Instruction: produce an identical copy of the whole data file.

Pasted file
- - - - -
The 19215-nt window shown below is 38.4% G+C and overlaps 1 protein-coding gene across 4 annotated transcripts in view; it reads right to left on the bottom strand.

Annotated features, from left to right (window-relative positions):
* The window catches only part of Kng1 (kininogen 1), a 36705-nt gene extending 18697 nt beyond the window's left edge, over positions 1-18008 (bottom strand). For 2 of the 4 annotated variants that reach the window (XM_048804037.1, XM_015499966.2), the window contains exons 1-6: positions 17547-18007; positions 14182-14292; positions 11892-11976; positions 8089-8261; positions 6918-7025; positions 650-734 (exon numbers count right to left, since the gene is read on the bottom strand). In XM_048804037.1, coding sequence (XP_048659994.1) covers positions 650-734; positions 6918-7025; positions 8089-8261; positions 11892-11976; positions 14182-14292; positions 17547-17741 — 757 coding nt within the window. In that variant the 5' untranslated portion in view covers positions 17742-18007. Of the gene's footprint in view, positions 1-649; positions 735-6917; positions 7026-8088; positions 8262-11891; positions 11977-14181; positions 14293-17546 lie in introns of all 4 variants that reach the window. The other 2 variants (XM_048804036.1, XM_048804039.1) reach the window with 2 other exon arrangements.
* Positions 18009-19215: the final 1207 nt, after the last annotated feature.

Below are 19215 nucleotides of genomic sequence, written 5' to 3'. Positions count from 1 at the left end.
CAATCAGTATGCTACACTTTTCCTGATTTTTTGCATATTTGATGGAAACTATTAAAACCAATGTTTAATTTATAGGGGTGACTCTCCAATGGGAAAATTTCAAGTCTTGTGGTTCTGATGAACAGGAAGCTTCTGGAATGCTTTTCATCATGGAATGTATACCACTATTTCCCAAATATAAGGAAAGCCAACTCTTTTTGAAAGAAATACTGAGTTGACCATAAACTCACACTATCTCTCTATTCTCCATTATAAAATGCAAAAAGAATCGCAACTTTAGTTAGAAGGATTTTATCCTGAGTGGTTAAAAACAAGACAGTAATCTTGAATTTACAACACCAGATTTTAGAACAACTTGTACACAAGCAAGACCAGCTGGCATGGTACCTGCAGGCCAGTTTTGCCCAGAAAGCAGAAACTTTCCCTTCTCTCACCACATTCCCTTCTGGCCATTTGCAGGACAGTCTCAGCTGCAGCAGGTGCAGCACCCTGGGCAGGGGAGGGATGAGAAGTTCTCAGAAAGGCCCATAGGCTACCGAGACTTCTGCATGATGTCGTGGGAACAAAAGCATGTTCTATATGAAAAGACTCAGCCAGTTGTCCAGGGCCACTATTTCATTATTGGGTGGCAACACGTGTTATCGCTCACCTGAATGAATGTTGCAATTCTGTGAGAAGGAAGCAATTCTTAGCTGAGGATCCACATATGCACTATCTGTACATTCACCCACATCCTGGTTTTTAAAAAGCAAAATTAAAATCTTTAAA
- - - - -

The 19215-nt window shown below is 38.4% G+C and overlaps 1 protein-coding gene across 4 annotated transcripts in view; it reads right to left on the bottom strand.

Annotated features, from left to right (window-relative positions):
* The window catches only part of Kng1 (kininogen 1), a 36705-nt gene extending 18697 nt beyond the window's left edge, over positions 1-18008 (bottom strand). For 2 of the 4 annotated variants that reach the window (XM_048804037.1, XM_015499966.2), the window contains exons 1-6: positions 17547-18007; positions 14182-14292; positions 11892-11976; positions 8089-8261; positions 6918-7025; positions 650-734 (exon numbers count right to left, since the gene is read on the bottom strand). In XM_048804037.1, coding sequence (XP_048659994.1) covers positions 650-734; positions 6918-7025; positions 8089-8261; positions 11892-11976; positions 14182-14292; positions 17547-17741 — 757 coding nt within the window. In that variant the 5' untranslated portion in view covers positions 17742-18007. Of the gene's footprint in view, positions 1-649; positions 735-6917; positions 7026-8088; positions 8262-11891; positions 11977-14181; positions 14293-17546 lie in introns of all 4 variants that reach the window. The other 2 variants (XM_048804036.1, XM_048804039.1) reach the window with 2 other exon arrangements.
* Positions 18009-19215: the final 1207 nt, after the last annotated feature.

Below are 19215 nucleotides of genomic sequence, written 5' to 3'. Positions count from 1 at the left end.
CAATCAGTATGCTACACTTTTCCTGATTTTTTGCATATTTGATGGAAACTATTAAAACCAATGTTTAATTTATAGGGGTGACTCTCCAATGGGAAAATTTCAAGTCTTGTGGTTCTGATGAACAGGAAGCTTCTGGAATGCTTTTCATCATGGAATGTATACCACTATTTCCCAAATATAAGGAAAGCCAACTCTTTTTGAAAGAAATACTGAGTTGACCATAAACTCACACTATCTCTCTATTCTCCATTATAAAATGCAAAAAGAATCGCAACTTTAGTTAGAAGGATTTTATCCTGAGTGGTTAAAAACAAGACAGTAATCTTGAATTTACAACACCAGATTTTAGAACAACTTGTACACAAGCAAGACCAGCTGGCATGGTACCTGCAGGCCAGTTTTGCCCAGAAAGCAGAAACTTTCCCTTCTCTCACCACATTCCCTTCTGGCCATTTGCAGGACAGTCTCAGCTGCAGCAGGTGCAGCACCCTGGGCAGGGGAGGGATGAGAAGTTCTCAGAAAGGCCCATAGGCTACCGAGACTTCTGCATGATGTCGTGGGAACAAAAGCATGTTCTATATGAAAAGACTCAGCCAGTTGTCCAGGGCCACTATTTCATTATTGGGTGGCAACACGTGTTATCGCTCACCTGAATGAATGTTGCAATTCTGTGAGAAGGAAGCAATTCTTAGCTGAGGATCCACATATGCACTATCTGTACATTCACCCACATCCTGGTTTTTAAAAAGCAAAATTAAAATCTTTAAA